Manual of Ship Subsidies eBook

This eBook from the Gutenberg Project consists of approximately 110 pages of information about Manual of Ship Subsidies.

[Footnote BU:  Meeker.]

[Footnote BV:  For this law see Meeker.]

[Footnote BW:  U.S.  Consul Robert Skinner, Marseilles; Con.  Repts., xol.  XVIII (1900), p. 36.]

[Footnote BX:  Viallates.]

[Footnote BY:  Meeker.]

[Footnote BZ:  North American Review, vol.  CLXXXIV, 1907.]

[Footnote CA:  Embracing voyages within the limits of the ports of the Mediterranean, North Africa, and Europe below the Arctic circle—­Meeker.]

[Footnote CB:  Meeker and Viallates, summaries of this law.]

[Footnote CC:  North American Review, vol.  CLXXXIV, 1907.]

[Footnote CD:  For this law see Senate Doc. no. 488, 59th Cong., 1st sess.]

[Footnote CE:  North American Review, vol.  CLXXXIV, 1907.]

[Footnote CF:  Meeker.]

[Footnote CG:  Meeker.]

[Footnote CH:  Lloyd’s Register, 1910-11.]

[Footnote CI:  Senate Rept., no. 10, 59th, Cong., 1st sess.]



Germany was a close follower of France in the adoption of the direct ship bounty system.  Only two months after the promulgation of the initial French law of 1881, Bismarck brought the question before the Reichstag, with an exhibit of this act.  In an elaborate memorial (April 6, 1881) he reviewed the general subject of State bounties and subsidies to shipping in various maritime countries, and closed with this pointed declaration:  “It is deserving of serious consideration whether, under the circumstances as given, German shipping and German commerce can hope” for further prosperous developments as against the competition of other nations aided by public funds and assistance.[CJ]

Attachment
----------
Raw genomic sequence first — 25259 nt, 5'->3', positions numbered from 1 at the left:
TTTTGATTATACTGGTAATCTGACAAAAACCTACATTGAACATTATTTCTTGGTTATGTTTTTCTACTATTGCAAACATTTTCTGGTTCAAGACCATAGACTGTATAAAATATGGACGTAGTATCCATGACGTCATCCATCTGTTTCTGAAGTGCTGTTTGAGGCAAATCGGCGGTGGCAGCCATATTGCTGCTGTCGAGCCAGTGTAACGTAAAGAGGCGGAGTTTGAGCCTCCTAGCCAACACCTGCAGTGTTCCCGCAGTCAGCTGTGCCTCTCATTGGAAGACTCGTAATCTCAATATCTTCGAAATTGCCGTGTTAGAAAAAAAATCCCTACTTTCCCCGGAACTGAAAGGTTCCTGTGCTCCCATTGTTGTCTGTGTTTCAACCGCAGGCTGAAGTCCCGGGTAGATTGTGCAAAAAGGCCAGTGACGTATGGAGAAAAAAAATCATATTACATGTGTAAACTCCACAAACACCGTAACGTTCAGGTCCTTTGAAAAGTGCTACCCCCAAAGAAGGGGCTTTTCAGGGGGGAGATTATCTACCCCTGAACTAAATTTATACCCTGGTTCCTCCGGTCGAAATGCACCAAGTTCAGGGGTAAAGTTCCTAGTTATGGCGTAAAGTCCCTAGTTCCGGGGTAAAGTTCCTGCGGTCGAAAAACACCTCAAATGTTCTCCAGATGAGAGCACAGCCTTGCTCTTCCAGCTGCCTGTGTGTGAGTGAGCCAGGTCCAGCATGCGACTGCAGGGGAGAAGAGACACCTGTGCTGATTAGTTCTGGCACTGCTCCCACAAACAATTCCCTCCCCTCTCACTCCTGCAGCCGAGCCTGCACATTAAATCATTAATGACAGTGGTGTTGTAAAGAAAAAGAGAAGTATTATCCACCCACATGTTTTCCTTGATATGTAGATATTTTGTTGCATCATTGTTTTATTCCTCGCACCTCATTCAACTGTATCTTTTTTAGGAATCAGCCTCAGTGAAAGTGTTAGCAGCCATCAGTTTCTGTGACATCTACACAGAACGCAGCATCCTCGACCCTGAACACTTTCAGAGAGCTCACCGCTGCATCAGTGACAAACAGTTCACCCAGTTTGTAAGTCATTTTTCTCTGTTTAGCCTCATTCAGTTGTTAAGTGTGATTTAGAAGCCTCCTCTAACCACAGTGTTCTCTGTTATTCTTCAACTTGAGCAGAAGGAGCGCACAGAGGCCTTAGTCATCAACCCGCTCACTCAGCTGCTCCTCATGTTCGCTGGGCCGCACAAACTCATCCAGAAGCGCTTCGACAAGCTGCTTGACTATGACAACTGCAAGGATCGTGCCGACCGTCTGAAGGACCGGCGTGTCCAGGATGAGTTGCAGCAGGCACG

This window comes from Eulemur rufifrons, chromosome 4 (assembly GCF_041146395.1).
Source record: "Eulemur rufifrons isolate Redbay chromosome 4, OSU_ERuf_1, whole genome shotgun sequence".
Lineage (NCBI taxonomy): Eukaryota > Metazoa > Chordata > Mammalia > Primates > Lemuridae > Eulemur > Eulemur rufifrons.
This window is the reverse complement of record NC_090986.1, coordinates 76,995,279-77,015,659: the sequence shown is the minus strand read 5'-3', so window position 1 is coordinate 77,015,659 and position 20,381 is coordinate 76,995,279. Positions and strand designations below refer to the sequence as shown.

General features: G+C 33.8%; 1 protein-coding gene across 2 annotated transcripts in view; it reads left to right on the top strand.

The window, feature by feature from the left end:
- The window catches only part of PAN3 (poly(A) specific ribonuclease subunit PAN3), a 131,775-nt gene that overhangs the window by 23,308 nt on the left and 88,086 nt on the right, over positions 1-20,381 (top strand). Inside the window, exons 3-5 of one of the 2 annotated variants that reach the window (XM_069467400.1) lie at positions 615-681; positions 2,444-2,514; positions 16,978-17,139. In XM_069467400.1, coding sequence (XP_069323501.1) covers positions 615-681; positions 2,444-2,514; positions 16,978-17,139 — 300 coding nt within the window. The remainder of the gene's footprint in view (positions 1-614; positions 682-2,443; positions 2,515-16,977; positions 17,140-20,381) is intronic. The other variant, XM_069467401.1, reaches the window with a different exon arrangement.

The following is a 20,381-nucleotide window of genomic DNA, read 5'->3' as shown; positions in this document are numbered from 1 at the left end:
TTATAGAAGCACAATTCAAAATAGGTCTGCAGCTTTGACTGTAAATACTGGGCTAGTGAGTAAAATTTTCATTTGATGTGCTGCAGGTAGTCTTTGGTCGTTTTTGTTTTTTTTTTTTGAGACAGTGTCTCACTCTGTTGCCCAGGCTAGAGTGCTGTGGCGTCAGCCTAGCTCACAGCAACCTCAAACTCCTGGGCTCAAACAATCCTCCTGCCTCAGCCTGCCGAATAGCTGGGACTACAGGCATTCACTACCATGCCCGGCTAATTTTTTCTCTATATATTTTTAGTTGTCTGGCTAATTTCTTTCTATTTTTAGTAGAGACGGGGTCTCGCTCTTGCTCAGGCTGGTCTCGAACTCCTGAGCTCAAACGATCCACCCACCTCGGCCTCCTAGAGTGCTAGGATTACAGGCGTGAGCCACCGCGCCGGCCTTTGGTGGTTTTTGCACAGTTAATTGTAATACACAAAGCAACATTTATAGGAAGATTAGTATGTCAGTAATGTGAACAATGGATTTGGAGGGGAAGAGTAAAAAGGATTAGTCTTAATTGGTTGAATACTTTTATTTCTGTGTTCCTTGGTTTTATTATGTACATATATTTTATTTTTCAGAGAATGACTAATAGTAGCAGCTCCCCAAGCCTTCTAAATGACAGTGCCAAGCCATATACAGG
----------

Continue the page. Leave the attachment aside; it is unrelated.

At this time the German marine was represented by a substantial fleet of merchant steamships, but all were foreign-built, mostly from British ship-yards.  The Government was paying only a postal subsidy of about forty-seven thousand dollars—­a sum in proportion to the weight of the parcels forwarded—­in the overseas trade to the participating German steam lines.  A first step had been taken indirectly in favor of domestic shipbuilding six years earlier (1879), when Bismarck, in introducing the general protective system, exempted this industry, and free entry was permitted to German ship-yards of materials used in the construction and equipment of merchant as well as of war-ships, which then were only on the domestic stocks.[CK] Bismarck’s proposal of 1881, to meet French subsidies with German subsidies, was avowedly with the single object of promoting with State aid a German mercantile marine.

The project was brought before the Reichstag early in 1884 and warmly discussed.  Earnest protests were raised against it by shipping merchants of the chief German seaports;[CL] while earnest support came from other merchants and varied interests.  The initial proposal was for the establishment of a subsidized mail service by German steamships.  It contemplated an annual subsidy of four million marks, with fifteen years’ contracts, for such service between Germany and Australia and East Asia.  The measure was defeated in the Reichstag that year.  Brought forward the next year (1885), and in a new form, it was finally enacted in April and went into effect the following July.

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